IN his bid to save his seat, Senator Dino Melaye, Wednesday, approached the Court of Appeal in Abuja, begging it to declare the recall process the Independent National Electoral Commission (INEC) initiated against him as illegal, wrongful and unconstitutional.
Melaye who is currently representing Kogi West, in the appeal he lodged through his team of lawyers led by Chief Mike Ozekhome, SAN, prayed the appellate court to set aside the high court judgment that gave INEC the nod to act on a petition by his constituents, seeking his recall from the Senate.
He raised eight grounds of appeal he said the higher court should consider and nullify the judgment that Justice Nnamdi Dimgba of the Federal High Court in Abuja delivered against him on Monday.
Specifically, the embattled lawmaker urged the apellate court to declare the petition purportedly presented to INEC for his recall as illegal, unlawful, wrongful, unconstitutional, invalid, null, void and of no effect whatsoever.
“Declare the recall processes purportedly initiated against the Plaintiff by INEC on the basis of the petition for the recall of the Plaintiff/Appellant, as illegal, unlawful, wrongful unconstitutional, null, void and of no effect whatsoever, same having been commenced and conducted on the basis of an invalid petition.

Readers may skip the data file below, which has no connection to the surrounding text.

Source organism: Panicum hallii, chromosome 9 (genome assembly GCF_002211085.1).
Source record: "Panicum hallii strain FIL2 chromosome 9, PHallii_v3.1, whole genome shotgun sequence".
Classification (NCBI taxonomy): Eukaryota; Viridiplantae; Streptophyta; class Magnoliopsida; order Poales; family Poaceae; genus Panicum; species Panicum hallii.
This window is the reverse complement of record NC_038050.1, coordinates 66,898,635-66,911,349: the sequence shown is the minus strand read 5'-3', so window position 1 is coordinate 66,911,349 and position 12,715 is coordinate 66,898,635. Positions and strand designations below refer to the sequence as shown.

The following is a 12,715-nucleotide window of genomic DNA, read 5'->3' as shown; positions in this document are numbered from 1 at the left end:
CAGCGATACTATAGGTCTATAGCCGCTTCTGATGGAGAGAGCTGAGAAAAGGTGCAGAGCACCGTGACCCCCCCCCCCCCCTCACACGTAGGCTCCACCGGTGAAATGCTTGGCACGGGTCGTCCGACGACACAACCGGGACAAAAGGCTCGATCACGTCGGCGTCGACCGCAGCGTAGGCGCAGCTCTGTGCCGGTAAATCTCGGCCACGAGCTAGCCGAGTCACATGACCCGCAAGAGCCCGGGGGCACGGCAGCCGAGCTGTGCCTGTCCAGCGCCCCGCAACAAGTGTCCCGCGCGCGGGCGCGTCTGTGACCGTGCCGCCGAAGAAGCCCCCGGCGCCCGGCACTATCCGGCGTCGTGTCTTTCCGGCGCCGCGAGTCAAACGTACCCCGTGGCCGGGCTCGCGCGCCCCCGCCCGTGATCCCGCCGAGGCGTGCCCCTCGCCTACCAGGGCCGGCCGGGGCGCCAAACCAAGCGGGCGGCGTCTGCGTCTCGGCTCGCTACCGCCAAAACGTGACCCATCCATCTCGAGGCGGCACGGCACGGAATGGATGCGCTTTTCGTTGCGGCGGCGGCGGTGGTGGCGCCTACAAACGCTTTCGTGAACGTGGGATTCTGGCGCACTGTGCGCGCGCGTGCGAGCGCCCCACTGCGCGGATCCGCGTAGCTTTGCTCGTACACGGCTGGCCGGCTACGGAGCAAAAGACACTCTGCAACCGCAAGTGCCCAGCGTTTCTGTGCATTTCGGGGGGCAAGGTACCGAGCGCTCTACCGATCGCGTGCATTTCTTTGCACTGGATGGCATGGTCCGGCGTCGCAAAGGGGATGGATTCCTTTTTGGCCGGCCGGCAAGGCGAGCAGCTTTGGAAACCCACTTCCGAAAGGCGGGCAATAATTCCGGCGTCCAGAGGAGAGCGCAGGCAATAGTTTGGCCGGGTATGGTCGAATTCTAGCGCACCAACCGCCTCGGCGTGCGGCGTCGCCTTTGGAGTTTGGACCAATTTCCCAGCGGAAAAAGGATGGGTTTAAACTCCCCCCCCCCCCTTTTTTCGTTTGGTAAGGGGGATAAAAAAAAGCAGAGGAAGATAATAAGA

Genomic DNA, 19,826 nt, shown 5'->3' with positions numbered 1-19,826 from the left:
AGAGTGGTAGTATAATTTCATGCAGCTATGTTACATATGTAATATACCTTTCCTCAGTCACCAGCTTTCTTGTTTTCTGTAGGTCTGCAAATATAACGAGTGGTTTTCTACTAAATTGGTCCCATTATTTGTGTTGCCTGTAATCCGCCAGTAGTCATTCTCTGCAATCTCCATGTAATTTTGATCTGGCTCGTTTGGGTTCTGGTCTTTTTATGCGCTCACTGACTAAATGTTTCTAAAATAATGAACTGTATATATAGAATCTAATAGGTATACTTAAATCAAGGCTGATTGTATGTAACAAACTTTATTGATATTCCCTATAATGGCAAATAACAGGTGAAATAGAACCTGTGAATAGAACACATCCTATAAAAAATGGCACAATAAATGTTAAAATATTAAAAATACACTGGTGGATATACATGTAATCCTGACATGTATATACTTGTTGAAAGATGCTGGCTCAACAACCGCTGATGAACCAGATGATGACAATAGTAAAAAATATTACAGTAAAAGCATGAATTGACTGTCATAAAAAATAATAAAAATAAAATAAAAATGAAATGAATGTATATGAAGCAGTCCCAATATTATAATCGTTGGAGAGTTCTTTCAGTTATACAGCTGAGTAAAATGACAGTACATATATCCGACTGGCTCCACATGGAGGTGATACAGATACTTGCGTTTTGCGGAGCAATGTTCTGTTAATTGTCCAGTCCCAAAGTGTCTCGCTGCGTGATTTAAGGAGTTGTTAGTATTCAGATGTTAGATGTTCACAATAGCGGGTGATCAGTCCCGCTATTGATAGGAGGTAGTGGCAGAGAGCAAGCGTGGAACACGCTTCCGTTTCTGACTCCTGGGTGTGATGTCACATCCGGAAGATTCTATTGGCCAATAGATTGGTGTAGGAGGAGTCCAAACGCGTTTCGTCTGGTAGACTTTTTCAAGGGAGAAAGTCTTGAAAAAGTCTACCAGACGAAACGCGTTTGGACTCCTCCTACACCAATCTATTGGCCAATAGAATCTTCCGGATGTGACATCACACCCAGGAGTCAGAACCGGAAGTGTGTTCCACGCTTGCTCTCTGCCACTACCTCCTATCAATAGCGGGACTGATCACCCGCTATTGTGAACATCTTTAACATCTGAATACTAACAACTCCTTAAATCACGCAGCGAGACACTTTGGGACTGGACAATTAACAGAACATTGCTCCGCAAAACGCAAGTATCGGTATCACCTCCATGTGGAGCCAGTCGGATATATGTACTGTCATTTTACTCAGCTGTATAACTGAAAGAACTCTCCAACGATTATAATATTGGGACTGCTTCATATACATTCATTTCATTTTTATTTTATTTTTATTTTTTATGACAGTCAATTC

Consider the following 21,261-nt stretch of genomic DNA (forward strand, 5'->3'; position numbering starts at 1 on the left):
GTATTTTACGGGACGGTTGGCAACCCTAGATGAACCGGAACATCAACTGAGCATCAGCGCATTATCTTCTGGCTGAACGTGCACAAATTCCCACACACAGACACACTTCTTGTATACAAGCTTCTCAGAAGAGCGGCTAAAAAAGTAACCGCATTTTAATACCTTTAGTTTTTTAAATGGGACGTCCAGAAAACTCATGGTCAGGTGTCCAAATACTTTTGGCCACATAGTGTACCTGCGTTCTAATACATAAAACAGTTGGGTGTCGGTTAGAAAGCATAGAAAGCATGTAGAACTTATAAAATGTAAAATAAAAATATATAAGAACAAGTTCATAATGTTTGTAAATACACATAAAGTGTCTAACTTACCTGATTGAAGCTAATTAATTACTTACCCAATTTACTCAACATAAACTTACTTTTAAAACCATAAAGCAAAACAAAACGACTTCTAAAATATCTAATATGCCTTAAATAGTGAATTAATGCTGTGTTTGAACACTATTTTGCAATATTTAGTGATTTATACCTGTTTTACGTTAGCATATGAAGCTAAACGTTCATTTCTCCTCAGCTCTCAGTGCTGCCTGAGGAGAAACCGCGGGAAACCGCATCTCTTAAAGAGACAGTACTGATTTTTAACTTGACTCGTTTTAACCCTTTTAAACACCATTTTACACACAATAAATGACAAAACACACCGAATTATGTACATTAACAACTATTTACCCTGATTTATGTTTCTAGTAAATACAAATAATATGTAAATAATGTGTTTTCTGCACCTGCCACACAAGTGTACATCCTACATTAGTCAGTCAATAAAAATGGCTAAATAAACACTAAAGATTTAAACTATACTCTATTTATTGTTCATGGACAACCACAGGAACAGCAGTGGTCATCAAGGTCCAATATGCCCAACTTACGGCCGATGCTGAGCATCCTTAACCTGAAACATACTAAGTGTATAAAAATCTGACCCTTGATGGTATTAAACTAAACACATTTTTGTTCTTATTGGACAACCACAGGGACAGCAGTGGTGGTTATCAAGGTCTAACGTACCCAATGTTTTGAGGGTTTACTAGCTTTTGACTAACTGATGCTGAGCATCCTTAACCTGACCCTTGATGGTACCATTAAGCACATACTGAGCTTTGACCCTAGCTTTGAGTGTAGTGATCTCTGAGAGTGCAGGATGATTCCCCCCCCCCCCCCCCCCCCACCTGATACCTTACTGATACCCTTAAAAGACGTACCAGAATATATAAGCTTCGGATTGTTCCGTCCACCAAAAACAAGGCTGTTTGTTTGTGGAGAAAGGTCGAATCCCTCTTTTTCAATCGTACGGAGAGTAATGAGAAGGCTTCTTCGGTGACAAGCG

As well as to, “Grant an Order of perpetual injunction restraining the 1st Defendant/Respondent (INEC), whether, by itself, staff, employees, agents, servants and or privies howsoever called, from commencing or further continuing with the process of acting on the purported petition presented to it by the purported constituents of the plaintiff against the Plaintiff”.
Meanwhile, INEC, acting on the strength of the high court judgment, has already fixed timetable for the recall process which will entail the verification of signatures behind the petition against the appellant.
The electoral body earlier declared its readiness to resume the recall process that was paused by the suit marked FHC/ ABJ/CS/567/2017, which Melaye filed to quash the process.
Melaye had in his suit, insisted that the petition against him was signed by dead and fictitious persons he said were not from his constituency.
Aside INEC, other respondents in the appeal he filed yesterday were three persons that masterminded the petition against him- Chief Olowo Cornelius, John Anjorin and Mrs Iyabose Owolabi.
He equally joined four others he identified as registered voters from Kogi West Senatorial District, Afolabi Lydia Olufunke, Sanya Grace Folake, Salihu Abubakar Abdullahi and Micheal Olowolaiyemo.
In his first ground of appeal, Melaye insisted that Justice Dimgba “erred in law when he held that the petition presented to INEC the lst Respondent before the court for the recall of the Plaintiff/ Appellant was valid, even when the petition exhibited by INEC was not signed by more than half of the registered voters in the Plaintiff’s/ Appellant’s constituency as is required by section 69 of the 1999 Constitution of the Federal Republic of Nigeria, as altered.
According to him, “The petition presented to INEC(1st Respondent) by the purported constituents and exhibited before the court as Exhibit INEC 1, was only signed by three persons, which number is less than the half of the registered voters in the Plaintiff’s/ Appellants constituency as provided for by section 69 of the Constitution of the Federal Republic of Nigeria, as altered.